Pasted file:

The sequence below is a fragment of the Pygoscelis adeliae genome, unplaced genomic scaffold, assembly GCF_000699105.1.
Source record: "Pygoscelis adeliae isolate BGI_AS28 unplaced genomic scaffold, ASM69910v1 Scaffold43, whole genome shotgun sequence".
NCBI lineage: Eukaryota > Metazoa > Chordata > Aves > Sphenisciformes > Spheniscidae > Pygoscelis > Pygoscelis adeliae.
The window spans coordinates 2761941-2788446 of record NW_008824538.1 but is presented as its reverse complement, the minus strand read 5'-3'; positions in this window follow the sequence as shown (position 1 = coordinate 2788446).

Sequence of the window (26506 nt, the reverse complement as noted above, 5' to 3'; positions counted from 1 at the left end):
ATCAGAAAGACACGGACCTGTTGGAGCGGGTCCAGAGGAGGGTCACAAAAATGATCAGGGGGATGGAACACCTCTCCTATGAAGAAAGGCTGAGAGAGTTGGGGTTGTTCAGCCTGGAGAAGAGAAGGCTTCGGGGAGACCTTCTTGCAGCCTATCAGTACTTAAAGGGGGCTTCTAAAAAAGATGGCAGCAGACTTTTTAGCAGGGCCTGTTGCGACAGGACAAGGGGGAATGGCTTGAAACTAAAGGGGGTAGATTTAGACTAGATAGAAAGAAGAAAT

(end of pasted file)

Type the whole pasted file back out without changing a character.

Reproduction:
The sequence below is a fragment of the Pygoscelis adeliae genome, unplaced genomic scaffold, assembly GCF_000699105.1.
Source record: "Pygoscelis adeliae isolate BGI_AS28 unplaced genomic scaffold, ASM69910v1 Scaffold43, whole genome shotgun sequence".
NCBI lineage: Eukaryota > Metazoa > Chordata > Aves > Sphenisciformes > Spheniscidae > Pygoscelis > Pygoscelis adeliae.
The window spans coordinates 2761941-2788446 of record NW_008824538.1 but is presented as its reverse complement, the minus strand read 5'-3'; positions in this window follow the sequence as shown (position 1 = coordinate 2788446).

Sequence of the window (26506 nt, the reverse complement as noted above, 5' to 3'; positions counted from 1 at the left end):
ATCAGAAAGACACGGACCTGTTGGAGCGGGTCCAGAGGAGGGTCACAAAAATGATCAGGGGGATGGAACACCTCTCCTATGAAGAAAGGCTGAGAGAGTTGGGGTTGTTCAGCCTGGAGAAGAGAAGGCTTCGGGGAGACCTTCTTGCAGCCTATCAGTACTTAAAGGGGGCTTCTAAAAAAGATGGCAGCAGACTTTTTAGCAGGGCCTGTTGCGACAGGACAAGGGGGAATGGCTTGAAACTAAAGGGGGTAGATTTAGACTAGATAGAAAGAAGAAAT